Assessment of spaciousness in buildings via computer simulations: case studies on classrooms

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2015
Özyıldıran, Güler
The interaction between people and built environment has been examined in the field of architectural psychology since the 1960s. In this field, “spaciousness” has been one of the most significant concepts which have been frequently reported in the semantic differential scales, such as Spaciousness-Crampedness Scale (S-C-S) developed by İmamoğlu (1975) and used in several experimental studies via real rooms and scale models in 1970s and 1980s. However, there are still crucial architectural dimensions which have not been studied yet. The main aim of this thesis is to assess spaciousness factors in buildings via S-C-S, and within this framework, the second aim is to test the reliability of computer simulations as current research tools in architectural psychology research. This thesis is composed of a preliminary study and two groups of experimental studies (each group consisting of four consecutive experiments). In literature survey, the last 45 years of architectural psychology was reviewed, and as a developing research tool, computer simulations were examined with their current and potential features. The first group of experiments was conducted through computer simulations to develop a procedure for the second group, which aimed to test the effects of permanent components of rooms on spaciousness. Ceiling height, types of ceiling and floor (flat and stepped), and plan geometry (rectangular and trapezoidal) were assumed to have an effect on spaciousness (appeal, planning, and space freedom). 350 participants, composed of both students and staff at METU, participated in the experiments. Sample spaces were selected from METU classrooms, and their detailed computer simulations and derivatives were used as stimuli. The results of the experiments indicated that higher ceiling made the room more spacious. The types of ceiling did not affect spaciousness in general. Flat ceiling indicated higher levels of space freedom compared to stepped ceiling. Classrooms with stepped floors were evaluated as better planned than those with flat floors. Plan geometry did not affect participants’ evaluations of spaciousness significantly. Results of the experiments demonstrate that the effects of some components of rooms on spaciousness can be identified via computer simulations.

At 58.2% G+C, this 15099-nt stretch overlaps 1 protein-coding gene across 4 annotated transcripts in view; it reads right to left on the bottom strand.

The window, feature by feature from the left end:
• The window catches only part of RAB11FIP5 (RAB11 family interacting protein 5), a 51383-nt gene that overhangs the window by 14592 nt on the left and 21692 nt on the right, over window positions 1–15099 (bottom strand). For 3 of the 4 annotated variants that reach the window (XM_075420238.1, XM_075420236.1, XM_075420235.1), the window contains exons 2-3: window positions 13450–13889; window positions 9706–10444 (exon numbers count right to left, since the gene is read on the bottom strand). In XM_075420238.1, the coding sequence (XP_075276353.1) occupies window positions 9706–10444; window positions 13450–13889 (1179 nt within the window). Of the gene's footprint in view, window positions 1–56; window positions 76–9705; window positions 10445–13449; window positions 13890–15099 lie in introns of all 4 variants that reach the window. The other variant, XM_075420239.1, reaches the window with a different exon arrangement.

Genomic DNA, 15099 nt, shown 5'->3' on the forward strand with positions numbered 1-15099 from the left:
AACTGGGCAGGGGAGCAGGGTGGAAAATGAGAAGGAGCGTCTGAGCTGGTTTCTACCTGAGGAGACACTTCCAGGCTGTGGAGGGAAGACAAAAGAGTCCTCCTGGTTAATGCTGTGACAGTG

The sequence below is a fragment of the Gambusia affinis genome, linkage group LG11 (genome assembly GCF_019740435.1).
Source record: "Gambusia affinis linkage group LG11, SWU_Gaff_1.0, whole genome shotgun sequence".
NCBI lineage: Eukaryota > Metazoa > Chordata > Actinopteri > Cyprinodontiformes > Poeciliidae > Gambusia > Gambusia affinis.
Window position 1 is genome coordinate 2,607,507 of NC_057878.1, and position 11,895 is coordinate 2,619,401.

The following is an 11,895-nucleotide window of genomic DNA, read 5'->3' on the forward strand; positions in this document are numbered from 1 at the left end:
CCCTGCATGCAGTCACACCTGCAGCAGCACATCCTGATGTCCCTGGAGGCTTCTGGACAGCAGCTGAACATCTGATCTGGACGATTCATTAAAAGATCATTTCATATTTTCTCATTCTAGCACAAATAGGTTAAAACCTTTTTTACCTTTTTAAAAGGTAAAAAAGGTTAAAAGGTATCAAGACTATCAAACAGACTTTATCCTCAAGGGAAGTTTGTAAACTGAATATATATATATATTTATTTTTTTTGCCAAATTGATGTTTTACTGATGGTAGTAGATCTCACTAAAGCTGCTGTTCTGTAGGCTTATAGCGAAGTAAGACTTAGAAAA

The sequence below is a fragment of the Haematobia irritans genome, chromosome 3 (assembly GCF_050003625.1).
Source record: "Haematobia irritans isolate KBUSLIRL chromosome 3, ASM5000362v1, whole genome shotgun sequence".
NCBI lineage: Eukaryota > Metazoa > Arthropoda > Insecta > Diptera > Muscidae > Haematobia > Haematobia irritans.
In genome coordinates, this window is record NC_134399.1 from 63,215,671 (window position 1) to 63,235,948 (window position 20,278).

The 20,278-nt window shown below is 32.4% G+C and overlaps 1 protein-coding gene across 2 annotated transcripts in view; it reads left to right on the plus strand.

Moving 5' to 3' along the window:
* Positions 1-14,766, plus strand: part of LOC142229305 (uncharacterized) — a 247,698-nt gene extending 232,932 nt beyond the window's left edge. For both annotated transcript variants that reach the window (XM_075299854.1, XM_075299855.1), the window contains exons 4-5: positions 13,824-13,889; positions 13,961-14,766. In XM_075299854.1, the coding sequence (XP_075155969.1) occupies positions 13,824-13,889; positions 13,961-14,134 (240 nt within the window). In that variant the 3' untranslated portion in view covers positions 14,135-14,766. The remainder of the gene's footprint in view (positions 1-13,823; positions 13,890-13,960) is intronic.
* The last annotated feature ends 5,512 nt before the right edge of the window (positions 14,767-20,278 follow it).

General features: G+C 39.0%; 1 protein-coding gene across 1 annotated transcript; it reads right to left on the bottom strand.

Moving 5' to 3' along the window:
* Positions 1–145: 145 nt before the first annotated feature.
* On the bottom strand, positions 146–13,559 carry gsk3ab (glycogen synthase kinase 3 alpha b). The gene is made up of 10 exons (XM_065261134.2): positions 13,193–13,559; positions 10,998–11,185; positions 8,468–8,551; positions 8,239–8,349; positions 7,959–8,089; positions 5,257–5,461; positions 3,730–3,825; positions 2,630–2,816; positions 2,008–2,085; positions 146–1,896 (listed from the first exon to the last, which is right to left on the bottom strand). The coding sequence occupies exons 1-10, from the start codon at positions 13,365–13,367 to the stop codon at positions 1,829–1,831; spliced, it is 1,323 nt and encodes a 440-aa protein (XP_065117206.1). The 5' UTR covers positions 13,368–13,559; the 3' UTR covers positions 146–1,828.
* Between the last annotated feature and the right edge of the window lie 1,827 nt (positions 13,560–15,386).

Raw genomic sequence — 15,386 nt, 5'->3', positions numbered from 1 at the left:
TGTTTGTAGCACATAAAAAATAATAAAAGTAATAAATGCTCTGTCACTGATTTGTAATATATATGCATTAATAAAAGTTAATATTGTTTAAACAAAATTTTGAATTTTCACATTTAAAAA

Citation Formats
G. Özyıldıran, “Assessment of spaciousness in buildings via computer simulations: case studies on classrooms,” Ph.D. - Doctoral Program, Middle East Technical University, 2015.